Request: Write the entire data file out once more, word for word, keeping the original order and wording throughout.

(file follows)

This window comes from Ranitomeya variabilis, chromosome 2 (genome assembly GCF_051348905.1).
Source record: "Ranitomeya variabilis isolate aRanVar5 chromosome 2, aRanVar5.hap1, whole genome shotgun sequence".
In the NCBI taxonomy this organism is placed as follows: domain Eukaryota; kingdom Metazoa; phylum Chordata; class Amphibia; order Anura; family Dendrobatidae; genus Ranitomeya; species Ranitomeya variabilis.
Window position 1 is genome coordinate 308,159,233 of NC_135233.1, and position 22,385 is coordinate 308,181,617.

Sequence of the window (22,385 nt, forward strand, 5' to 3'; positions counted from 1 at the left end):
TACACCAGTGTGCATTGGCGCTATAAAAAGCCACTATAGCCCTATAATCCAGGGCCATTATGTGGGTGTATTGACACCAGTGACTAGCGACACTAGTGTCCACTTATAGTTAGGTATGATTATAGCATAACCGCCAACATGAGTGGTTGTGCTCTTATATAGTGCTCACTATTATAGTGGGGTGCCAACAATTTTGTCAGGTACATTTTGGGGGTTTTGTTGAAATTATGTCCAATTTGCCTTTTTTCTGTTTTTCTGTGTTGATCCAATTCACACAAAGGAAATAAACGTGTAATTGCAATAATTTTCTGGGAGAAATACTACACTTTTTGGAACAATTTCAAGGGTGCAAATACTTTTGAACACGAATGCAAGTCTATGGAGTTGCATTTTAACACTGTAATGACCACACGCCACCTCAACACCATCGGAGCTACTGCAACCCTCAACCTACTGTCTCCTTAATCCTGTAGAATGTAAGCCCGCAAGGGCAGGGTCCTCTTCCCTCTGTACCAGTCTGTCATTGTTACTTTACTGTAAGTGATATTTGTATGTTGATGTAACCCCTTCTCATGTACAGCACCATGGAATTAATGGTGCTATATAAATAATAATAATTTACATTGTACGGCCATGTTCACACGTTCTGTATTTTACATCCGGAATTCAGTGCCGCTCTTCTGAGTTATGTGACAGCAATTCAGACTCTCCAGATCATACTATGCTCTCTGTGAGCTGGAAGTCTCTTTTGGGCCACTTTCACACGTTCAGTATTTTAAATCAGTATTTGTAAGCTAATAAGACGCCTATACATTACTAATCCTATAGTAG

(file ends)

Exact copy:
This window comes from Ranitomeya variabilis, chromosome 2 (genome assembly GCF_051348905.1).
Source record: "Ranitomeya variabilis isolate aRanVar5 chromosome 2, aRanVar5.hap1, whole genome shotgun sequence".
In the NCBI taxonomy this organism is placed as follows: domain Eukaryota; kingdom Metazoa; phylum Chordata; class Amphibia; order Anura; family Dendrobatidae; genus Ranitomeya; species Ranitomeya variabilis.
Window position 1 is genome coordinate 308,159,233 of NC_135233.1, and position 22,385 is coordinate 308,181,617.

Sequence of the window (22,385 nt, forward strand, 5' to 3'; positions counted from 1 at the left end):
TACACCAGTGTGCATTGGCGCTATAAAAAGCCACTATAGCCCTATAATCCAGGGCCATTATGTGGGTGTATTGACACCAGTGACTAGCGACACTAGTGTCCACTTATAGTTAGGTATGATTATAGCATAACCGCCAACATGAGTGGTTGTGCTCTTATATAGTGCTCACTATTATAGTGGGGTGCCAACAATTTTGTCAGGTACATTTTGGGGGTTTTGTTGAAATTATGTCCAATTTGCCTTTTTTCTGTTTTTCTGTGTTGATCCAATTCACACAAAGGAAATAAACGTGTAATTGCAATAATTTTCTGGGAGAAATACTACACTTTTTGGAACAATTTCAAGGGTGCAAATACTTTTGAACACGAATGCAAGTCTATGGAGTTGCATTTTAACACTGTAATGACCACACGCCACCTCAACACCATCGGAGCTACTGCAACCCTCAACCTACTGTCTCCTTAATCCTGTAGAATGTAAGCCCGCAAGGGCAGGGTCCTCTTCCCTCTGTACCAGTCTGTCATTGTTACTTTACTGTAAGTGATATTTGTATGTTGATGTAACCCCTTCTCATGTACAGCACCATGGAATTAATGGTGCTATATAAATAATAATAATTTACATTGTACGGCCATGTTCACACGTTCTGTATTTTACATCCGGAATTCAGTGCCGCTCTTCTGAGTTATGTGACAGCAATTCAGACTCTCCAGATCATACTATGCTCTCTGTGAGCTGGAAGTCTCTTTTGGGCCACTTTCACACGTTCAGTATTTTAAATCAGTATTTGTAAGCTAATAAGACGCCTATACATTACTAATCCTATAGTAG